If Nevada abandons its presidential caucuses in favor of a primary, it should do so because it serves the interests of voters, not the interests of a dysfunctional state Republican Party.
As reported this week by the Review-Journal’s Laura Myers, several Republican presidential candidates are threatening to skip Nevada’s first-in-the-West caucus next year because the state Republican Party is run by Rand Paul loyalists, a fact that could unfairly tip support to the Kentucky senator. If Nevada’s caucus doesn’t attract the full field of GOP candidates, it will have no national relevance.
Not surprisingly, those same candidates would be happy to campaign in Nevada if the caucuses are switched to a secret-ballot primary. Coincidentally, Republicans have full control of the Nevada Legislature and are in position to accommodate those candidates.
But a presidential primary requires the use of the state’s election infrastructure. That costs money. So legislators are considering bills that not only would convert the state’s February presidential caucuses to primaries, but move the state’s primary elections from June to February to erase a new expense.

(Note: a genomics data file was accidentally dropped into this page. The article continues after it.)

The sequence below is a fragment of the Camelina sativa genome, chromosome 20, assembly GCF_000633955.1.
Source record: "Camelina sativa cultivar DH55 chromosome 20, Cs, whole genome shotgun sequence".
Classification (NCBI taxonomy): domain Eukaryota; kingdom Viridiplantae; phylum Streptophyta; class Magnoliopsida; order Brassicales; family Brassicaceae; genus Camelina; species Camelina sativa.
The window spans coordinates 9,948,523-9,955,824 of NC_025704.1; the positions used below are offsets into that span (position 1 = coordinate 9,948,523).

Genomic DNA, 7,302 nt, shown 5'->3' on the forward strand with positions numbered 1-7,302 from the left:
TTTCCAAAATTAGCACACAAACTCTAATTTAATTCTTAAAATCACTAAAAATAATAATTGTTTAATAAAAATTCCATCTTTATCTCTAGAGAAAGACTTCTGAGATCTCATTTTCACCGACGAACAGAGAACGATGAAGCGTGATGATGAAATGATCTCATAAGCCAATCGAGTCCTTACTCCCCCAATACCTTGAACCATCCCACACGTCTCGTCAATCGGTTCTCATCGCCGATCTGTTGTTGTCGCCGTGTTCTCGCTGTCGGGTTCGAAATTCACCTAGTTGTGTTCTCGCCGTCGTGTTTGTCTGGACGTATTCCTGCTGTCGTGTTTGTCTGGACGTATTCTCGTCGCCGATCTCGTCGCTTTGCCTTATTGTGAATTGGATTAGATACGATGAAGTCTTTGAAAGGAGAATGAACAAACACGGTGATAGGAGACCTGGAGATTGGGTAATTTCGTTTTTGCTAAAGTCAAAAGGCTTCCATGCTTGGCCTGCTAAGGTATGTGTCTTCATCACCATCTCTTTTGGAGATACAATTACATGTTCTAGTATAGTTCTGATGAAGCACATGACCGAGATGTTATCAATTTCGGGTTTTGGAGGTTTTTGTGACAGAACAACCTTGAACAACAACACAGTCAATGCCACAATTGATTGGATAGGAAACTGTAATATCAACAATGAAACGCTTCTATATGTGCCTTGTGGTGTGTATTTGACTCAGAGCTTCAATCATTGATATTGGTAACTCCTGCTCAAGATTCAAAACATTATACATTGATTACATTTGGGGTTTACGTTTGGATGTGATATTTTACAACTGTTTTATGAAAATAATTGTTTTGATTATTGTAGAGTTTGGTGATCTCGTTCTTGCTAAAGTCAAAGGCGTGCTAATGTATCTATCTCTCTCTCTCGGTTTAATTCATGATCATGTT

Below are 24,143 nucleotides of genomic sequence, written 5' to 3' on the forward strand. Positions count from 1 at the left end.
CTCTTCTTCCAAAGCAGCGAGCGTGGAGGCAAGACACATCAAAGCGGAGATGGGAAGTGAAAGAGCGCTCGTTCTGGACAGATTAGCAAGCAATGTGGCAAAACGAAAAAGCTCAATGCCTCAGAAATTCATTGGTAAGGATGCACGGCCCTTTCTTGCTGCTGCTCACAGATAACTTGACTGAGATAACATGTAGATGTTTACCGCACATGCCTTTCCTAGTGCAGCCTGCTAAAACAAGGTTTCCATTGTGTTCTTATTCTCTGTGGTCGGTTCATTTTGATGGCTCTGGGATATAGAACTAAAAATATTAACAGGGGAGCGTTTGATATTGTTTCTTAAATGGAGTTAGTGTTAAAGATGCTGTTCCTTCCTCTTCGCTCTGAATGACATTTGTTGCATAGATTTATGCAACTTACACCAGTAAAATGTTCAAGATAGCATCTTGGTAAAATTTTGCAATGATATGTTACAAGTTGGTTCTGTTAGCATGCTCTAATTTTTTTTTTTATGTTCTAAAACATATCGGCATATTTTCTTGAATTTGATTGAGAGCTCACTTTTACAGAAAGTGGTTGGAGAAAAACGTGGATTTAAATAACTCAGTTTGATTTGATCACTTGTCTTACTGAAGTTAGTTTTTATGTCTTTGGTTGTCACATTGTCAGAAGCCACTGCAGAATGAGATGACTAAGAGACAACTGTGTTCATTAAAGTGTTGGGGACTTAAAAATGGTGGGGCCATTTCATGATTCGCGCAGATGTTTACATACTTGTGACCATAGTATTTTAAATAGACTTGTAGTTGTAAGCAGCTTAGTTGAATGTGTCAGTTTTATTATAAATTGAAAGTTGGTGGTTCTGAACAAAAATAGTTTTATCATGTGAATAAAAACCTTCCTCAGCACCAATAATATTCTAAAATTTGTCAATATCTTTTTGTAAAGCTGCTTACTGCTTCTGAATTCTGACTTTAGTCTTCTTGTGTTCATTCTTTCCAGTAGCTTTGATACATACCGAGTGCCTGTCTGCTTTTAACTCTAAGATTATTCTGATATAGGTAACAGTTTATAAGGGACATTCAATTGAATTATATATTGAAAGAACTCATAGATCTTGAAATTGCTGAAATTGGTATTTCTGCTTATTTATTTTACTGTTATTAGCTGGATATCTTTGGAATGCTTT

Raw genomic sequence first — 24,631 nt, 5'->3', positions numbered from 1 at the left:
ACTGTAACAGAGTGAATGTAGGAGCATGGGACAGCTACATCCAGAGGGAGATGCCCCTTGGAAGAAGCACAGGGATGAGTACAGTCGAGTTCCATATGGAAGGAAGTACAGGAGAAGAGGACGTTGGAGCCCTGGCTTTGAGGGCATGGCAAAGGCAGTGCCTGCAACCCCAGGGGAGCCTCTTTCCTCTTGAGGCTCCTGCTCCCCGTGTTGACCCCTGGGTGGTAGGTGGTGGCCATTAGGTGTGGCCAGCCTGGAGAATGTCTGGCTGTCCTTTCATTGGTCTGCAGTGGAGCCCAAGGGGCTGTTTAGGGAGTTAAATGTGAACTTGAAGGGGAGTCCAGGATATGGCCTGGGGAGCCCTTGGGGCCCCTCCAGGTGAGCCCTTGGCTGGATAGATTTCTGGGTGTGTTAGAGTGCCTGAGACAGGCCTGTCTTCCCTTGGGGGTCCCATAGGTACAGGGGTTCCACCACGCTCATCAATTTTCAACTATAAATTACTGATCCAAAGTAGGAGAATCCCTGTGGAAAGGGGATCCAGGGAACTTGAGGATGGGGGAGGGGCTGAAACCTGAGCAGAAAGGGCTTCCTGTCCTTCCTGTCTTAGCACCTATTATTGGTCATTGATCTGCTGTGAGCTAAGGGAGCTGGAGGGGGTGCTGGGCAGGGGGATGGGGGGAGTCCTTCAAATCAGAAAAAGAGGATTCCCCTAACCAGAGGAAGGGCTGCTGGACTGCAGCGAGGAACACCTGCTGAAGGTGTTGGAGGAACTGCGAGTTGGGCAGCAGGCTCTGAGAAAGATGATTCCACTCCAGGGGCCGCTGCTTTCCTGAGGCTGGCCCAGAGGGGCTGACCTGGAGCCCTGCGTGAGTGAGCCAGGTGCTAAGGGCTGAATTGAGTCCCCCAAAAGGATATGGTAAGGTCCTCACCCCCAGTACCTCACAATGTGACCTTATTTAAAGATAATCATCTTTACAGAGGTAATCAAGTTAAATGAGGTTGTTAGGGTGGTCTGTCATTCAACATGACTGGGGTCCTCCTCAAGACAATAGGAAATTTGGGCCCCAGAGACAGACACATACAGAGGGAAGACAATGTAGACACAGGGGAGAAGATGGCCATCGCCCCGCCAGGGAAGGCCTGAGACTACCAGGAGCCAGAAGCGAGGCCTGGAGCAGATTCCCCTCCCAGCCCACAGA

Nevada voters are disengaged in the spring and summer — primaries have poor turnout as it is — but they’ll be especially disinterested in campaigns over the holidays. February primary elections would make it impossible for challengers to build name recognition. They would make incumbents unbeatable.
Turn low-turnout primaries into lower-turnout primaries, to save a party from its marginalized “organization”? No way.